Sleepy’s solved this problem in 2007, when it developed a point-of-sale system that included Descartes’ dynamic scheduling and routing application. "This system presented customers with a choice of several delivery options at the time of purchase, improving the landed percentage and enhancing customer satisfaction rates," says Rowley. The system allowed Sleepy’s to schedule deliveries within four-hour windows, improving its ability to deliver to customers as requested.

The improvement in customer service was largely due to the Descartes application’s ability to provide improved route density and equipment utilization. Delivery appointments remained constant for the customer, but the solution might alter the route or stop to reflect additional orders and changes that could be accommodated within the existing schedule. The system knows what resources are available—including equipment, personnel, and route origin and destination points—and can optimize routes on the fly as new orders enter the system.

"Our application is dynamic and continually looks at route optimization," says Jason Read, Descartes vice president, applications consulting. "As an example, the initial choice might be Stop 2 on Route 1, but as additional orders are placed and deliveries are scheduled, the route and stop might change. But that original customer’s appointment time would not."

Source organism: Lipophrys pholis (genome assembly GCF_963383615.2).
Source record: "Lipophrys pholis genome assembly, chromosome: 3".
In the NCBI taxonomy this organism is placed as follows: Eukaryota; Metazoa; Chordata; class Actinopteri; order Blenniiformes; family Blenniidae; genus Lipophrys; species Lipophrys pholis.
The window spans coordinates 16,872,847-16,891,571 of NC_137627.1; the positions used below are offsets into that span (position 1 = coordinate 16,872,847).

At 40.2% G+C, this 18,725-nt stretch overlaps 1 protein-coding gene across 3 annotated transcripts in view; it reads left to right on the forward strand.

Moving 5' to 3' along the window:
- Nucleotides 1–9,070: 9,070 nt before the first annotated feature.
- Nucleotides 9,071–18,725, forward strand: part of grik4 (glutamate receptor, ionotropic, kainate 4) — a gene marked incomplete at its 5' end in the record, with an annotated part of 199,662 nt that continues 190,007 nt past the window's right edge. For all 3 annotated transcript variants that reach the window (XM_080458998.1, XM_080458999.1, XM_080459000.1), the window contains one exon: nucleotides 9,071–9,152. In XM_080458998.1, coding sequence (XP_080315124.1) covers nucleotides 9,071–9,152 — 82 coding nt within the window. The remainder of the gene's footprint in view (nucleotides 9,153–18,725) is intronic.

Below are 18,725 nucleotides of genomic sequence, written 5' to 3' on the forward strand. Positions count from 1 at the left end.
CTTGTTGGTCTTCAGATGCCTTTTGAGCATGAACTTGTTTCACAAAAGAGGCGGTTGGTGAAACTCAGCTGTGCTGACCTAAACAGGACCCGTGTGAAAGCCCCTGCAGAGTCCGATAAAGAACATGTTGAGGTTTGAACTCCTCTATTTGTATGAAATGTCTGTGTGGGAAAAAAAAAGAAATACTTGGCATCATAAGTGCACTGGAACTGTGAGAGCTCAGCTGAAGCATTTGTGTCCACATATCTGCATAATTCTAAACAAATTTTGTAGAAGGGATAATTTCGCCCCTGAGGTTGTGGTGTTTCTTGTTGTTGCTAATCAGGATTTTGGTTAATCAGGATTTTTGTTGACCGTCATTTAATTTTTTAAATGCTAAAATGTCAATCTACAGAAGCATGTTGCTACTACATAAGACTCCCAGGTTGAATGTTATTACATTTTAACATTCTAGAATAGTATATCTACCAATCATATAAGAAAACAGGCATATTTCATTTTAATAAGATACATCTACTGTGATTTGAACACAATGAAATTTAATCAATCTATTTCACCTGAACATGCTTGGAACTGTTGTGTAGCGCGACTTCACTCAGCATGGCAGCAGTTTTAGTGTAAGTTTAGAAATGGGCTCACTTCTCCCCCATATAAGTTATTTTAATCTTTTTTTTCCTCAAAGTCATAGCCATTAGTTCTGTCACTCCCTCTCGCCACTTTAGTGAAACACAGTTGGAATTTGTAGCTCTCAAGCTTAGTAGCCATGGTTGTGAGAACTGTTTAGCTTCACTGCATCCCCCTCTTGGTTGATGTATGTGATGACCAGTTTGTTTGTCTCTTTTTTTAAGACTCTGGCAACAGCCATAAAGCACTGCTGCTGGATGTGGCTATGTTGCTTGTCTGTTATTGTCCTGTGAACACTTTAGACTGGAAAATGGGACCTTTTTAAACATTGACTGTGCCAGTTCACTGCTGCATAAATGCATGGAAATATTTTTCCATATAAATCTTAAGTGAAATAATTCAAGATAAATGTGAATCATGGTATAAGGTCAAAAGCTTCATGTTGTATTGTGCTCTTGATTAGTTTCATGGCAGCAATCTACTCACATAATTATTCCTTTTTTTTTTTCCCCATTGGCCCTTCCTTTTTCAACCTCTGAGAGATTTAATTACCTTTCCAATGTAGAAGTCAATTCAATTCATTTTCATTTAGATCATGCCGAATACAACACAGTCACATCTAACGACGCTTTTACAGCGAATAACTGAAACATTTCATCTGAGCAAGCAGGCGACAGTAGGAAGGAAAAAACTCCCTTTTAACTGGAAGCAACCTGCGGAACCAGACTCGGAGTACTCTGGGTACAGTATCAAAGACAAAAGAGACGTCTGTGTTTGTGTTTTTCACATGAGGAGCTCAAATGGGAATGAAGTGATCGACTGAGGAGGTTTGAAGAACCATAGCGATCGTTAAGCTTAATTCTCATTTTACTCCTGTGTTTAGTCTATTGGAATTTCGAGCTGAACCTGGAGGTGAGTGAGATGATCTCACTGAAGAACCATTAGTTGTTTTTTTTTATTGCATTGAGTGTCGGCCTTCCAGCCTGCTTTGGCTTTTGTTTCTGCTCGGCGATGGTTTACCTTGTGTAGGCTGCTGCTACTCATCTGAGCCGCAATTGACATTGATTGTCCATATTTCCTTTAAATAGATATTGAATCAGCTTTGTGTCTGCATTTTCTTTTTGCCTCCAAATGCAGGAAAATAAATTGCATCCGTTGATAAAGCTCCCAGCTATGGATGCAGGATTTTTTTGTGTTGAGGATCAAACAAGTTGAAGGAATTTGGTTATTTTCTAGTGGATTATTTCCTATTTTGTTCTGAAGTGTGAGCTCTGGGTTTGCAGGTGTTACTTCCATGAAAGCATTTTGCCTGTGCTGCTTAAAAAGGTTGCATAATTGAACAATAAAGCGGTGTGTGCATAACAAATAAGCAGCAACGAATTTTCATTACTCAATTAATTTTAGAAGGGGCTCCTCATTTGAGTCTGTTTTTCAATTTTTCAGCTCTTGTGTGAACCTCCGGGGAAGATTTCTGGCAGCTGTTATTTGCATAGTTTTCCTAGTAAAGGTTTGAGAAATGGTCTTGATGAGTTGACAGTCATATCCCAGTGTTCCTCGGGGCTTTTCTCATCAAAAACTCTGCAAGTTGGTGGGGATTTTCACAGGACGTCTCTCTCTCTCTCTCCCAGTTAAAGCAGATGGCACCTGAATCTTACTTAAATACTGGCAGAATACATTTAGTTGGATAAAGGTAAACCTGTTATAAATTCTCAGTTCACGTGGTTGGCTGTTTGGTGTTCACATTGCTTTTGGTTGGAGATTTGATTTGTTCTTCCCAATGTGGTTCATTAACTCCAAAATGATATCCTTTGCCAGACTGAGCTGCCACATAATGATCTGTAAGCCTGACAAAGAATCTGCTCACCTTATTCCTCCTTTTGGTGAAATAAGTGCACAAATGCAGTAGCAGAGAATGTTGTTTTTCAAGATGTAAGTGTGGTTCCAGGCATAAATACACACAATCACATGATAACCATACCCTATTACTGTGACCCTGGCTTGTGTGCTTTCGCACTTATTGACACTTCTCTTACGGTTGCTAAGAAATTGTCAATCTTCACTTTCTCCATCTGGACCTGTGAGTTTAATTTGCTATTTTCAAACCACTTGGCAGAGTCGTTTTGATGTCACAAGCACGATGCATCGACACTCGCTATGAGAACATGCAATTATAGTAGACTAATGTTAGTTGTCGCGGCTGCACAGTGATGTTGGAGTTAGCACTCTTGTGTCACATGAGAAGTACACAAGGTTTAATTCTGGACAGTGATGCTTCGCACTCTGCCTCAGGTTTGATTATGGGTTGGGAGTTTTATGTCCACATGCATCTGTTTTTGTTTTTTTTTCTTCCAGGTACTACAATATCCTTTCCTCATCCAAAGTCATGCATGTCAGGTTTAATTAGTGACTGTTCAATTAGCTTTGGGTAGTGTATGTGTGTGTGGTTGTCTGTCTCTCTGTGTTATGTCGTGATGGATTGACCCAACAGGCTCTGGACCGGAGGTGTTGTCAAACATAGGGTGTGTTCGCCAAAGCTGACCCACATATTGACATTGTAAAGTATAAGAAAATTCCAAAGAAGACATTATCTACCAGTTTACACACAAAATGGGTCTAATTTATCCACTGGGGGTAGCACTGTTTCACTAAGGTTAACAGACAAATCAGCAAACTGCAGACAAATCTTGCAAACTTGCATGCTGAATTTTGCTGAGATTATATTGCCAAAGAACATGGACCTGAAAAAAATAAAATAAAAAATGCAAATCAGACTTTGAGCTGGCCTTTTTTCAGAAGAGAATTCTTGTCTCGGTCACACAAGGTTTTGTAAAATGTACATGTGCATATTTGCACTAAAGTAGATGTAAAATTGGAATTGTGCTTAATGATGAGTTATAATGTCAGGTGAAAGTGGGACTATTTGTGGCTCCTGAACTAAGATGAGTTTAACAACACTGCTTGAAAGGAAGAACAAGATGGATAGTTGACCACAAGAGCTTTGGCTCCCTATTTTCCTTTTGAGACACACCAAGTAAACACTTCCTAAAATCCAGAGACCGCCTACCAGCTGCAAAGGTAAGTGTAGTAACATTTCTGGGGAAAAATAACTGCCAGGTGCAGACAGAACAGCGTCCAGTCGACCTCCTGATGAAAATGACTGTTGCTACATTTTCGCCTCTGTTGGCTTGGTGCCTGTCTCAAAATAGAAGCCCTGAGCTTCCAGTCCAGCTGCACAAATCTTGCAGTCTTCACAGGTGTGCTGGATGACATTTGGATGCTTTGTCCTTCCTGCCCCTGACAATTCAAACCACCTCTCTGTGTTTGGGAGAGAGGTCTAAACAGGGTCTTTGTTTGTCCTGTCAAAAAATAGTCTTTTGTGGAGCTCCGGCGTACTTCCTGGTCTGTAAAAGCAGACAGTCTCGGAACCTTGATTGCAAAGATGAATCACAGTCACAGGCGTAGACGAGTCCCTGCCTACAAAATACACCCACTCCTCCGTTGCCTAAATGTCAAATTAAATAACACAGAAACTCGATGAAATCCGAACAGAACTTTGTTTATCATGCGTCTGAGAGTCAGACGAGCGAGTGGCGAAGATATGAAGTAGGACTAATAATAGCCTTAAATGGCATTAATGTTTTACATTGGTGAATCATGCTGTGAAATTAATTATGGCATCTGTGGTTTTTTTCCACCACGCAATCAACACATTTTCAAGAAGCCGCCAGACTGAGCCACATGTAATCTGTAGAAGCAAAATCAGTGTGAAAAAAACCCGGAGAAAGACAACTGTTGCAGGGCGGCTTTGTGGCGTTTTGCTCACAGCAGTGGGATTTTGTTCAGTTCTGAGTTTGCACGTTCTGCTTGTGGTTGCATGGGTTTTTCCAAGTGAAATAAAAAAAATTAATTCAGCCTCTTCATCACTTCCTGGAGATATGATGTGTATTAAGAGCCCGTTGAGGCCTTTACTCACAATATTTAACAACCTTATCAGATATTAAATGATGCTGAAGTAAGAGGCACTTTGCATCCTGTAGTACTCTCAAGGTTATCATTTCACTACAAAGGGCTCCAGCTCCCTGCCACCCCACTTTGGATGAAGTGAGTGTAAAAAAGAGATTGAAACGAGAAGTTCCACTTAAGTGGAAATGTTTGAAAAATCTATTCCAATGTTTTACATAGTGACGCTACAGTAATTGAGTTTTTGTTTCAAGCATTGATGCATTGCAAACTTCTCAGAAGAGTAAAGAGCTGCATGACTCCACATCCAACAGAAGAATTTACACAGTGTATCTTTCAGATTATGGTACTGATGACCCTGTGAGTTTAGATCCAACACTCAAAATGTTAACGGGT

Thanks to Descartes’ application, Sleepy’s avoided over- or under-committing on each route. All trucks operated with the highest possible route density, while still offering personalized delivery times.

But Sleepy’s wasn’t satisfied yet. "I wanted to eliminate the paper portion of the delivery cycle," says Rowley. Descartes’ Airclic electronic proof-of-delivery solution was then added to the mix. The software was loaded onto handheld devices used by drivers, allowing them to handle almost all aspects of the delivery electronically. The Airclic solution provides GPS data and route-specific details to help create more efficient routes, and those routes are then pushed to the mobile application.

Information in an Instant

"The point-of-delivery device is a ruggedized handheld unit that expedites workflow for the driver and removes the paperwork," explains Read. The unit provides all the information drivers need for the deliveries sequentially loaded on their vehicles. This makes confirmation of deliveries and other information almost instantaneous.

Drivers can note, for example, delivery signatures, damaged or missing items, and other related delivery information. In addition, if the customer is not home, drivers can notify a Sleepy’s customer service rep, who will attempt to call the customer and see if the delivery can still be made. If not, drivers receive a release number and can continue on with their route.

"We constantly make improvements in the software so that it can work across the widest range of devices possible—such as the type Sleepy’s uses, or other devices such as smartphones," says Read.

Sleepy’s continues to look for ways to improve operations through Descartes’ applications. The retailer plans to use the solution to further shorten delivery windows for customers, and to build in discounted delivery fees for windows that fit better into established routes.